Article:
A new girl started at the office, and she's quite a peculiar character. She moved here from Alabama and is definitely the excitable type. Every office has one I guess.

One thing she says every now and then is cheese and rice. Like, I'll ask her a question about something, and she'll reply, "Oh, cheese and rice, I don't know!"

A quick Google search turned up nothing but casserole recipes. Does "cheese and rice" mean anything? Is this something I just attribute to her strange perkiness, or is this just a Southern thing?

  • 10
    Why not ask her instead of this site? ;)
    – user730
    Dec 13, 2010 at 23:58
  • 1
    maybe she has deeply suppressed emotional issues, which would make sense given her overly exuberant outer personality, and she (by now completely subconsciously) turns any thought she deems bad or unwholesome into a random gibberish phrase, such as cheese and rice. Flanders on the Simpsons went through the exact same thing. You should try to get her angry and see if she explodes.
    – Claudiu
    Dec 14, 2010 at 0:07
  • What does hyper/spastic mean in this context?
    – Benjol
    Dec 14, 2010 at 5:50
  • 3
    @JM, OK, because in the UK spastic is definitely not politically correct!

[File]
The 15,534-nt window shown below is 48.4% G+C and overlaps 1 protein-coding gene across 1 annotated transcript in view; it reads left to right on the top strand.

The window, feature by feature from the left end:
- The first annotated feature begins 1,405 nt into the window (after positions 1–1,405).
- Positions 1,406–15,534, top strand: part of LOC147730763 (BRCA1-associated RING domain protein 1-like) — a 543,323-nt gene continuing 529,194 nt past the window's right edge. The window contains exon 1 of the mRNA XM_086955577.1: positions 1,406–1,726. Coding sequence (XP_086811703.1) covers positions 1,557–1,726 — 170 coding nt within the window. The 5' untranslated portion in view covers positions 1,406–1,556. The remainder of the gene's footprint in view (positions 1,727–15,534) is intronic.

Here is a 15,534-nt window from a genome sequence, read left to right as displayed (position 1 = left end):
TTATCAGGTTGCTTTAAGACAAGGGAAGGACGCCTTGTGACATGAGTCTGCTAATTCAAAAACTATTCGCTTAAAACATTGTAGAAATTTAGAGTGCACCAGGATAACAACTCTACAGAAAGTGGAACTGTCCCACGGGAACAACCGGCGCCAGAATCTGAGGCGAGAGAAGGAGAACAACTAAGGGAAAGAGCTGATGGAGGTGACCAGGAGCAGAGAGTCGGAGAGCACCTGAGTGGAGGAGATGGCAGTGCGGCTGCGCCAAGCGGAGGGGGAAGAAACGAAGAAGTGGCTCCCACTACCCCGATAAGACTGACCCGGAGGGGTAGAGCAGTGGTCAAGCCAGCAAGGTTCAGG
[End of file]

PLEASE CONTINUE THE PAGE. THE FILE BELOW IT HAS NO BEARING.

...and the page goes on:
– Benjol
    Dec 14, 2010 at 8:11
  • 2
    Gor blimey! Surely this one is "too localised"? Dec 21, 2011 at 0:16

3 Answers 3


I've never heard this phrase before, and I don't know if it's prevalent in Alabama. However, I suspect that it's a taboo deformation of Jesus Christ, albeit a more colorful and idiosyncratic one than the most common variants.

  • 7
    For a piece of speculation, this is pretty darn good. :)
    – user730
    Dec 14, 2010 at 0:26
  • 1
    I have definitely heard this before, and it one of the many ways people avoid saying "Jesus Christ" because it is blasphemous. See also: "God bless it!"
    – Kosmonaut
    Dec 14, 2010 at 0:51
  • 2
    That was my first guess as well. I've also heard the expression "cheese 'n biscuits" or "cheese 'n crackers" used in this context. It's all about the cheese .... :)
    – Will
    Dec 14, 2010 at 16:20
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    Wow - that makes perfect sense. She says "gosh darnit" a lot, too. Dec 15, 2010 at 0:50
  • 1
    I HAVE heard this before, and it is 100% a J to the C avoidance maneuver.
    – horatio
    Mar 31, 2011 at 14:59

This is a less offensive way of saying Jesus Christ per the urban dictionary.


One of the DVD extras for the 2007 film Hot Fuzz is a "contractual airline version" where all swearwords have been replaced with clean euphemisms. It includes replacing "Jesus Christ!" with "Cheese and rice!", such as in:

"Cheese and rice, Mother Hubbard!

The very first definition in Urban Dictionary shows this had been done before:

1. cheese and rice
This is a less offensive way of saying "Jesus Christ"

It originated with the [1998] movie 'The Faculty'. In the real version, one of the characters exclaimed "Jesus Christ!" but in the edited TV version, they had it changed to "Cheese and rice!"

Guy #1: Aliens landed on Earth!
Guy #2: Cheese and rice!

by crowdish Nov 15, 2003

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